Who was Mary Magdalene?
She is known today as a follower of Jesus during his ministry and depending on who you believe or talk to, she played a founding role at the beginning of Christianity. During the first century near the sea of Galilee, there was a city named Magdala of which Mary is presumed to have gotten her name. Although it has been said that Magdalene itself is a title and that Mary is in truth Mary of Bethany. This is something that has been subject to much debate over centuries. What will be presented here is a short summation of the theories around the life of the person we have come to know today as Mary Magdalene. We don’t for sure how Mary and Jesus came to know each other but in Luke 8:2 we get an interesting glimpse into the kind of person Mary was.
Whether she was actually possessed or if Jesus offered her some sort of counseling to deal with what would be her personality disorder we can’t be certain, but we do know that it has been speculated that Jesus and Mary might have had some sort of relationship outside of just his ministry that would suggest a deeper connection between the two. According to the biblical tradition, Mary was one of the three women at the cross during the crucifixion and even took part in the ritualistic ceremonies that took place after his death preparing the body to be placed in the tomb. Whether or not this is true we don’t know with certainty, but it does indicate a special relationship that they might have had considering such an intimate closeness to the body after death.
In the bible, Mary was the first person to see Jesus after the resurrection at first mistaking him for a gardener. It was then that Jesus said her name at which point Mary then understood that it wasn’t just a gardener but took it as a sign that Jesus had been resurrected. There are several medieval depictions of this moment and it is also recounted in John chapter 20 verses 17-18.
Verse 18 is interesting because we see here that Mary is clearly represented as a sort of messenger figure at which point the apostles are left to debate what she has said. They would then even question if there was validity to the claim that she had seen him and if her words could be trusted. Mary starts this tradition of claiming to have seen Christ and thus starts this tradition of a Christian revelation. Whether or not this was a mental vision, the true resurrection, or if she in fact seen a man that had possibly faked his own death is unknown. We do know for certain that this started a tradition of revelatory experiences where Christ appears to someone and gives them some sort of message which then perpetuates this idea that he never truly died.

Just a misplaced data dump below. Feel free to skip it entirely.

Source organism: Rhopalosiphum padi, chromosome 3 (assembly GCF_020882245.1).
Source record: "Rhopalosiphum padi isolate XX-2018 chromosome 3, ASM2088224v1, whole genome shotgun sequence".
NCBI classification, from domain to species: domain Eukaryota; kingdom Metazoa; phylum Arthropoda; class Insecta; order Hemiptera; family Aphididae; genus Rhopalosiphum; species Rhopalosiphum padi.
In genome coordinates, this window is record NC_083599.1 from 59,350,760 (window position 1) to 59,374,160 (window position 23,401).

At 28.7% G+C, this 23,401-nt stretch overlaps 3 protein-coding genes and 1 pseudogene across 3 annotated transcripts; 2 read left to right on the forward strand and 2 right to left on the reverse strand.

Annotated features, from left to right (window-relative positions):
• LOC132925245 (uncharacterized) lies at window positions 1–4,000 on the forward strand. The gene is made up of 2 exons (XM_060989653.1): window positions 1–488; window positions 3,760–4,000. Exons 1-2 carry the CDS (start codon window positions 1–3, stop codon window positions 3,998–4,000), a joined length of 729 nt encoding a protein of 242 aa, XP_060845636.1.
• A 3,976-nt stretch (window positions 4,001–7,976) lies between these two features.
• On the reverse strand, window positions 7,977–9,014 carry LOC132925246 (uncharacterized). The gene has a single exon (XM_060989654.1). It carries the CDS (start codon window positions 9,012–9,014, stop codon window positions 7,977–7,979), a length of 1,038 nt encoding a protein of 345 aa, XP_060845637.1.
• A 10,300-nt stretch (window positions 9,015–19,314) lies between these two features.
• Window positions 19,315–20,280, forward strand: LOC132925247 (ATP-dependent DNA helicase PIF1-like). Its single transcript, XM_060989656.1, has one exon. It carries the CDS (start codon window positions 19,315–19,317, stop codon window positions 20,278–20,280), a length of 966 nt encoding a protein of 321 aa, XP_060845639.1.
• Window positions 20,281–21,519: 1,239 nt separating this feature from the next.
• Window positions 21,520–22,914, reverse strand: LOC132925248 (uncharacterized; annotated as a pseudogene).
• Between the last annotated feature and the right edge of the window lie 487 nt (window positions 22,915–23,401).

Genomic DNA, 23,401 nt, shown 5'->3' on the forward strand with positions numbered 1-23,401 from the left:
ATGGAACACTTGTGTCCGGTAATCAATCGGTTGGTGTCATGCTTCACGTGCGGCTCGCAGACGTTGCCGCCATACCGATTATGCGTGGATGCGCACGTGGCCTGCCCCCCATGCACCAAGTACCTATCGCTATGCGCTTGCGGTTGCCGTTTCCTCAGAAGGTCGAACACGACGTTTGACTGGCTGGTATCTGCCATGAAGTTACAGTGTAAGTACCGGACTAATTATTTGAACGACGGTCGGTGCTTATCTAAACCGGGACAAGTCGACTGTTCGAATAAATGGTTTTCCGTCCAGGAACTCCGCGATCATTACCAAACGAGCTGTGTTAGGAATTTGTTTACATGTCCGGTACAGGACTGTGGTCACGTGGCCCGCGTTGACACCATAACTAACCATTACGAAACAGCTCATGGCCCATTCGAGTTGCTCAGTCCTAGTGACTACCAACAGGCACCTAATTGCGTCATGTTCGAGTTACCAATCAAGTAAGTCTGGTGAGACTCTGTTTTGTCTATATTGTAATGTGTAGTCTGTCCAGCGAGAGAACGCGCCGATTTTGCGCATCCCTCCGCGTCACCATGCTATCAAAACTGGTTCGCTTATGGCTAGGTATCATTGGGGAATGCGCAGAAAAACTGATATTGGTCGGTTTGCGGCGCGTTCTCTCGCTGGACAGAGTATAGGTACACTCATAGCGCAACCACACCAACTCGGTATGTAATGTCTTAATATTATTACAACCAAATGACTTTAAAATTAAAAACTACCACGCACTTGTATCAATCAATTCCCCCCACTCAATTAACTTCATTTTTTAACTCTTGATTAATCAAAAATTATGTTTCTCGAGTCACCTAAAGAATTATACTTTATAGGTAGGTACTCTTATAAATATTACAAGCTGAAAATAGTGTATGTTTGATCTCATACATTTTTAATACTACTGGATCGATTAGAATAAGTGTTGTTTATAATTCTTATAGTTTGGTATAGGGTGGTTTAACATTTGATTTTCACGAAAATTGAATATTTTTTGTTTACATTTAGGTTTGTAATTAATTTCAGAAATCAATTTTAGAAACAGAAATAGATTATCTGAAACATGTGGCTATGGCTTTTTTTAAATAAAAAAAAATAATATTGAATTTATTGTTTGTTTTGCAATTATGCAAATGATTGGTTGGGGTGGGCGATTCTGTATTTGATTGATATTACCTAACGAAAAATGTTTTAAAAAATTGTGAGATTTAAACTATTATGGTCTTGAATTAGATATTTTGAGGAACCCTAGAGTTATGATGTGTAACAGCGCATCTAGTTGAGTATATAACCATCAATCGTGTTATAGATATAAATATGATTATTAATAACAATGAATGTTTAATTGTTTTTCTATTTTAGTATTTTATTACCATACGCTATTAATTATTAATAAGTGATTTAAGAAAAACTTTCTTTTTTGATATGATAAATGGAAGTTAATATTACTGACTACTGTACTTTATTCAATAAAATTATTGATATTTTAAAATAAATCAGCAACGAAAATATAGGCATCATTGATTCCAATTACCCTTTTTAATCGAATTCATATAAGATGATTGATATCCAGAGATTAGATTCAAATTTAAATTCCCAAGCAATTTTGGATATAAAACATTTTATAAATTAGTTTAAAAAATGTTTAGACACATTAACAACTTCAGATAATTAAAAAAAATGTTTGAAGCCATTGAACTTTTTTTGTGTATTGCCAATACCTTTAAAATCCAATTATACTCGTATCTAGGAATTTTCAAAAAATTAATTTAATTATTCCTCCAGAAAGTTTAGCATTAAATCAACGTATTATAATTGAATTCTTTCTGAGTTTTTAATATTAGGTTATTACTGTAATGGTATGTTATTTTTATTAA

It’s now commonly accepted that Peter was the founder of the Christian church but it wasn’t so clear during the era of the first century. In 1945 there was an Arab that was thought to have been digging for fertilizer near the town of Nag Hammadi in Upper Egypt that found ancient texts inside of a clay pot, some that are now known as the Gospel of Mary Magdalene. These are not considered canon nor are they included in the Bible, but they are from an early gnostic sect of Christians that held Mary in higher regard than what would be to come in the centuries that followed.
Although it’s not mentioned directly, the texts as they are interpreted in a general sense paint a picture of Jesus having been married to Mary and possibly even having a child. Some say one of the texts even reads “Jesus said to them, my wife”. Instead of making a dynastic storyline out of the family, it’s thought that the Church fathers omitted this information possibly for the safety of the family or possibly just discredit Mary altogether. Regardless, Jesus was of the House of David so there could be some weird dynastic things going on here.
From that point, we enter into speculative territory. One can wonder what really happened to Jesus or if he actually was ever real at all. Some might suggest that he indeed was alive but died on the cross and was buried in a secret or now lost tomb somewhere in Israel. For the sake of this article, we are going to make a bit more of a speculative leap. We won’t go as far as to say that Jesus faked his death in some conspiracy with Pontius Pilate, but we will speculate about his relationship with Mary Magdalene.